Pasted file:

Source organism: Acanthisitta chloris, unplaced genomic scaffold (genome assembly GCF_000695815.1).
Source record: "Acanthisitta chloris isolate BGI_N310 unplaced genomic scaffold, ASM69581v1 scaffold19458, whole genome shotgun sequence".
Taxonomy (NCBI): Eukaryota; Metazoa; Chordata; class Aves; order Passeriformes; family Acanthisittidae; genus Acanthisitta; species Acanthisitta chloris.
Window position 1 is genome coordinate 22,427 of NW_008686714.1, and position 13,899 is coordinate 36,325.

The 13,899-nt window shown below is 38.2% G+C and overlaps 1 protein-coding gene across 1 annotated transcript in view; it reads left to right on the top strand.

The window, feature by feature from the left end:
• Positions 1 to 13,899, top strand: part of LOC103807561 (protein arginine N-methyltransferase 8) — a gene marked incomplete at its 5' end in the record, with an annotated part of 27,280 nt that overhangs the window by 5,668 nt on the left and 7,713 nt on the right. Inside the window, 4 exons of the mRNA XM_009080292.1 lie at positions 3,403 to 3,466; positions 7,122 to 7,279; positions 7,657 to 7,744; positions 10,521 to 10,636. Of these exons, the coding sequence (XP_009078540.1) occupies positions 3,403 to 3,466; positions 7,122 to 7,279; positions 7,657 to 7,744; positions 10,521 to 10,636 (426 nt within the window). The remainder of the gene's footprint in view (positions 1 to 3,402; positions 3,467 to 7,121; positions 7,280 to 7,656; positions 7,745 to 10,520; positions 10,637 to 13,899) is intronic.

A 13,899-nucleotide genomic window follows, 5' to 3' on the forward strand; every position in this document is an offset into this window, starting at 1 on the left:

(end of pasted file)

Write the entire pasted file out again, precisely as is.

Source organism: Acanthisitta chloris, unplaced genomic scaffold (genome assembly GCF_000695815.1).
Source record: "Acanthisitta chloris isolate BGI_N310 unplaced genomic scaffold, ASM69581v1 scaffold19458, whole genome shotgun sequence".
Taxonomy (NCBI): Eukaryota; Metazoa; Chordata; class Aves; order Passeriformes; family Acanthisittidae; genus Acanthisitta; species Acanthisitta chloris.
Window position 1 is genome coordinate 22,427 of NW_008686714.1, and position 13,899 is coordinate 36,325.

The 13,899-nt window shown below is 38.2% G+C and overlaps 1 protein-coding gene across 1 annotated transcript in view; it reads left to right on the top strand.

The window, feature by feature from the left end:
• Positions 1 to 13,899, top strand: part of LOC103807561 (protein arginine N-methyltransferase 8) — a gene marked incomplete at its 5' end in the record, with an annotated part of 27,280 nt that overhangs the window by 5,668 nt on the left and 7,713 nt on the right. Inside the window, 4 exons of the mRNA XM_009080292.1 lie at positions 3,403 to 3,466; positions 7,122 to 7,279; positions 7,657 to 7,744; positions 10,521 to 10,636. Of these exons, the coding sequence (XP_009078540.1) occupies positions 3,403 to 3,466; positions 7,122 to 7,279; positions 7,657 to 7,744; positions 10,521 to 10,636 (426 nt within the window). The remainder of the gene's footprint in view (positions 1 to 3,402; positions 3,467 to 7,121; positions 7,280 to 7,656; positions 7,745 to 10,520; positions 10,637 to 13,899) is intronic.

A 13,899-nucleotide genomic window follows, 5' to 3' on the forward strand; every position in this document is an offset into this window, starting at 1 on the left: